digital rhetoric

the digital cul de sac in rhetoric and composition

I’ve been catching up on some reading this summer and took a look at Courtney Werner’s article in the most recent CCC issue, “How Rhetoric and Composition Described and Defined New Media at the Start of the Twenty-First Century.” She looks at definitions of new media in some 70 articles across four journals: CCC, Research in the Teaching of English, Kairos, and Computers & Composition. Though her method is different, the impetus reminds me of Doug Eyman’s parallel investigation of how the discipline defines digital rhetoric (in his book Digital Rhetoric). I don’t have any substantive complaints about either piece. I think they both do a good job of capturing how the field has approached these closely-related concepts, as well as the broader gestalt that would include terms like multimedia, multimodal, computers and writing, and computers and composition. In that broader sense, I think their definitions, while not identical, are mutually reinforcing.

I would draw a different line across the field’s treatment of digital media technologies. The large majority of this work, like the vast majority of work across the discipline, is humanist and idealist. On the other hand is a far smaller, but still recognizable, segment that might be characterized as an electrate, posthumanist-cum-new materialist digital rhetoric. I’m not here to argue in favor of one over the other. To be plain, I really don’t care how other scholars decide to define their work. That said, I find this particular definitional distinction useful as it identifies a group that pushes up against the fundamental ontological boundaries of rhetoric. So without making comparative judgments about the relative value of different scholarly practices, the latter group offers a substantively different set of descriptions and understandings of digital media–not intrinsically better or worse though probably situationally better or worse for addressing particular kinds of concerns.

So what does this have to do with a cul de sac? I’m not going to argue that we’ve reached a dead end…. unless we do x, y, and z. In fact, there’s a important (rhetorical) distinction between a dead end and a cul de sac. With the typical suburban cul de sac (there are four in my neighborhood), you don’t have to put the car in reverse, make a u-turn, or whatever to get out. You can keep moving forward. You can go round and round the circle. Or, as in the case of my neighborhood, you can cycle among the various cul de sacs and at least have the sense that you progressing, even though you’re just wearing down the same paths. Structurally you can go on like that forever. Materially at some point you’ll run out of gas, the tires will go flat, and/or the car will break down but otherwise you’re good to go.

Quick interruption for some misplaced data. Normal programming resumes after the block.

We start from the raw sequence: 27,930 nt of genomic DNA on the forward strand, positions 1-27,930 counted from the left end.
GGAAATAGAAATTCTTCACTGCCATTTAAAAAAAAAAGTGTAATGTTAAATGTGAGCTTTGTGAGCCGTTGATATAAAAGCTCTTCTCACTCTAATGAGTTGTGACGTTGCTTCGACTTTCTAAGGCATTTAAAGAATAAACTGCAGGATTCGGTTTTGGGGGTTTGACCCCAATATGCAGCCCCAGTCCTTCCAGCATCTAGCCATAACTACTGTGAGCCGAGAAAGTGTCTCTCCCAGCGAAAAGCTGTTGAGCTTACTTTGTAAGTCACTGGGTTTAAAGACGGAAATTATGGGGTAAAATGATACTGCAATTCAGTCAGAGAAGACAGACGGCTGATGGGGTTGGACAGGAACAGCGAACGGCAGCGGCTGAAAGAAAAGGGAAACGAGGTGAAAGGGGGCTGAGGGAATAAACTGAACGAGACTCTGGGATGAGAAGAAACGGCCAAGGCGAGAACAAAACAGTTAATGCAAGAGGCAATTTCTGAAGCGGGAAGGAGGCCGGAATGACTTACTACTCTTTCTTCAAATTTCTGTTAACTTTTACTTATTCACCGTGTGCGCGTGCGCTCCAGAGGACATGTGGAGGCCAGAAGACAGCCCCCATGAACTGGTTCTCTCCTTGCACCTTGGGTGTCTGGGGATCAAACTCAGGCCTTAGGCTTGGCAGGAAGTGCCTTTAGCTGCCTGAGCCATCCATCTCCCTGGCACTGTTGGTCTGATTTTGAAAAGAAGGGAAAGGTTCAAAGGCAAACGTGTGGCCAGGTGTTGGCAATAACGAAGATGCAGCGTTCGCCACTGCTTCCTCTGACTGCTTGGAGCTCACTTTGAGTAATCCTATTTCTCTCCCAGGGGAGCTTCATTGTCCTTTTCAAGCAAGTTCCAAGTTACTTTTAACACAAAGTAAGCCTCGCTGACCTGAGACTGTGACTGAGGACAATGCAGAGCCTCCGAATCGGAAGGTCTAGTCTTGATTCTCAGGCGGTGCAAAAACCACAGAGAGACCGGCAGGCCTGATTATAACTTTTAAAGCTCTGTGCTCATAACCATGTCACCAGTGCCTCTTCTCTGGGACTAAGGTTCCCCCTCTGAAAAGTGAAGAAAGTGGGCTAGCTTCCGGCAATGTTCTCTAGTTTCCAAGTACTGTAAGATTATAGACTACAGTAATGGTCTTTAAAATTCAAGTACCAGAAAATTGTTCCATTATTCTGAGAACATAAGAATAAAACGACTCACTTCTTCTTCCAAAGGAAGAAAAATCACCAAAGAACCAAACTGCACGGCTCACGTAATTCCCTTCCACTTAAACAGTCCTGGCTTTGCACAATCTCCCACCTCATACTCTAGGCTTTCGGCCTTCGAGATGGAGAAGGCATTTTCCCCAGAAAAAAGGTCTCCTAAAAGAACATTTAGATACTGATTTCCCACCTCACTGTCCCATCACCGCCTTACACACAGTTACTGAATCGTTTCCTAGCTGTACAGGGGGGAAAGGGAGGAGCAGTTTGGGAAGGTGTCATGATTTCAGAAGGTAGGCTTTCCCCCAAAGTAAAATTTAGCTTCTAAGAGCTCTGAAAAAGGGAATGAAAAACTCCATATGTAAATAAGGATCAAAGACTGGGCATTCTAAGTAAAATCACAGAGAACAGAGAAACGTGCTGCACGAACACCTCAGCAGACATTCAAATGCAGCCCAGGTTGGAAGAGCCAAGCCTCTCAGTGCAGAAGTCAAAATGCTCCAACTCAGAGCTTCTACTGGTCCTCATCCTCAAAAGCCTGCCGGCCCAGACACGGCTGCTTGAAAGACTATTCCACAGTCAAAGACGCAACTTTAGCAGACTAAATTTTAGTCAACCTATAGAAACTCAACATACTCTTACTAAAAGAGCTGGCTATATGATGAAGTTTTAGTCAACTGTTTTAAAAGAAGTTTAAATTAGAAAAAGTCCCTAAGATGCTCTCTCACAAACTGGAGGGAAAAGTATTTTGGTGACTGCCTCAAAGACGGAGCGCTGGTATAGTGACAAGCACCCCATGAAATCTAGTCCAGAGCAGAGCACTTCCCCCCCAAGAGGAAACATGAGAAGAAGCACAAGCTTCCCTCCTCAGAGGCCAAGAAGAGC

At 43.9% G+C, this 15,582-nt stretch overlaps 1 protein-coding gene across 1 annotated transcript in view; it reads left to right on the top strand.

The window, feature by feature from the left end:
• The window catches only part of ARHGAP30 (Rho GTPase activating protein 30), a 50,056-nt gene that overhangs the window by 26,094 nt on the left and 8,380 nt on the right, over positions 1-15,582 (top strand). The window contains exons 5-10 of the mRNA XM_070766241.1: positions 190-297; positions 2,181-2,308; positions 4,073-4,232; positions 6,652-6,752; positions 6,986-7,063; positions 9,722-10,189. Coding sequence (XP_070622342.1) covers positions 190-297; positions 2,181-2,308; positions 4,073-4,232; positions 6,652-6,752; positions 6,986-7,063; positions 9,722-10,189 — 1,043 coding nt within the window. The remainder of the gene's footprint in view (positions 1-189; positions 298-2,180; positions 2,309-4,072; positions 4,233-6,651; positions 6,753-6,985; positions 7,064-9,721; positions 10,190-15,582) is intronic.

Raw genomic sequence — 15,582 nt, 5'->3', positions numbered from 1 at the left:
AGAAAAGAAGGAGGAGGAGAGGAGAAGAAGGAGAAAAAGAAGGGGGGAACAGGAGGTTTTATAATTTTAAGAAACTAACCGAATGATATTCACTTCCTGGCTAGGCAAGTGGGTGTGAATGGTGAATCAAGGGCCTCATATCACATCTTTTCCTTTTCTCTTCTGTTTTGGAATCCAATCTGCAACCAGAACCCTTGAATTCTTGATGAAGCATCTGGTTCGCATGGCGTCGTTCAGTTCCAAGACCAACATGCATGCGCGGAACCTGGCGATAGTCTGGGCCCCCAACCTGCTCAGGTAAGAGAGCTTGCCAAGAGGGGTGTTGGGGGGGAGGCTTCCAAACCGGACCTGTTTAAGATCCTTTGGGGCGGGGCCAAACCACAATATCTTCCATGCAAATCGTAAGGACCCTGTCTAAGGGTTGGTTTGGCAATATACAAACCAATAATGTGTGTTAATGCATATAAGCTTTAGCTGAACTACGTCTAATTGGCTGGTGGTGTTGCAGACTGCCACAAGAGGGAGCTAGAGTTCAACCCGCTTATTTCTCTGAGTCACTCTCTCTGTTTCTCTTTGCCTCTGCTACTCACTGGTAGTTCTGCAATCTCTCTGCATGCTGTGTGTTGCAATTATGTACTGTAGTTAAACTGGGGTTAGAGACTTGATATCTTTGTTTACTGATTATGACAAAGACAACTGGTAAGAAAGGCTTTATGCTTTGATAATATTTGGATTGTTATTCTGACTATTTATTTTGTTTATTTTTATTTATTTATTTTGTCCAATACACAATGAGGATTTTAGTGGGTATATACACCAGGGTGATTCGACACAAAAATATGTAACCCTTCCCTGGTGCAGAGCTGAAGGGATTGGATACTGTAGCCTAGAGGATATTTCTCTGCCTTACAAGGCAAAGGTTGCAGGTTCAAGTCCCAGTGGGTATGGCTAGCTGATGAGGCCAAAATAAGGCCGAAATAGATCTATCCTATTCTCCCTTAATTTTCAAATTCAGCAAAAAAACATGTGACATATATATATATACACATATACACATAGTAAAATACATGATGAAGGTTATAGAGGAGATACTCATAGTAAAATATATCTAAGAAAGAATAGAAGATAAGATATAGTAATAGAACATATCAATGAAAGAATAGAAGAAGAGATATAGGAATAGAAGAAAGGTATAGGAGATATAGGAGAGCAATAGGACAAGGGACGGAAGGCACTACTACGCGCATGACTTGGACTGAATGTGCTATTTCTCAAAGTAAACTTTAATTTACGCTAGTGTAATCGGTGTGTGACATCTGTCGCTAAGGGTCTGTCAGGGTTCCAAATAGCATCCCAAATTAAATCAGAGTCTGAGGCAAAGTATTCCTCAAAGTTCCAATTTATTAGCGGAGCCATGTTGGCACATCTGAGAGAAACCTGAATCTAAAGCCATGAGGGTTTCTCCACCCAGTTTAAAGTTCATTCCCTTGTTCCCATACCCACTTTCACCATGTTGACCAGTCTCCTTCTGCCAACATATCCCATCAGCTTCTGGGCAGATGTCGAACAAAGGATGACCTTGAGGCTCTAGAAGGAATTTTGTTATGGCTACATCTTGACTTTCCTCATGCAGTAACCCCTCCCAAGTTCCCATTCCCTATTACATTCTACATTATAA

I suppose one could say that’s how the territorializing function of disciplines is supposed to work, an autopoietic underlining of boundaries. One of the common gestures (i.e. one of the cul de sac roundabouts) is claiming to break apart these paradigms.  For example, one might argue, as I certainly have, that moving beyond anthropocentric conceptions opens new capacities for rhetorical action. I don’t really see that as an argument against humanistic approaches to rhetoric. It’s not an either/or proposition as far as I’m concerned. My point here though is that an argument like that (or one that makes a more straightforwardly political argument for certain action) doesn’t lead one out of the cul de sac neighborhood. Instead, it attempts to enfold new dimensions along its existing paths. Indeed, one can make progress (e.g. improve social conditions, develop as a teacher, etc.) without leaving the neighborhood. So maybe the cul de sac is sufficient.  In fact, there’s really no foreseeable end to the potential topics for research and teaching–social media and consensus, algorithms and deliberation, fake news, mobile technologies, AI, machine learning, big data, etc., etc. If anything the prospects of the field are wider and deeper than ever.

So if the future is so bright, why call it a cul de sac? While the diagram of the cul de sac neighborhood is static, the movement across it maps a series of detours and enfoldings. This has always already been the case with rhetorical practice as technology. Rather than imagining driving around and around, imagine instead a process of weaving or tempering steel or lab experiments or recording music and video: recursive processes that eventually have their recursions, their detours, built into technologies. Imagine writing itself for that matter. From that shift in perspective, one can pick up the disciplinary cul de sac neighborhood and put it to work doing something else. This isn’t an escape from the dead ends. It’s a reconception of our relation to them. Of course, once you’ve done that, then you invariably have to see your practices differently.

Werner’s article led me to reflect on my own efforts over the last twenty years. Certainly I’ve argued for investigating the material, embodied, and cultural-historical conceptions of media technologies as they shape rhetorical practices and our understanding of rhetoric. I’ve argued for the necessity of incorporating instruction in digital rhetorical practices into English Studies and into first-year composition and for considering how the shift from print to digital might lead us to rethink fundamental values in the discipline. That’s how I’ve cruised the cul de sacs for the last couple decades.

Now I think the point is to pick up that enfolded tool and do something with it.

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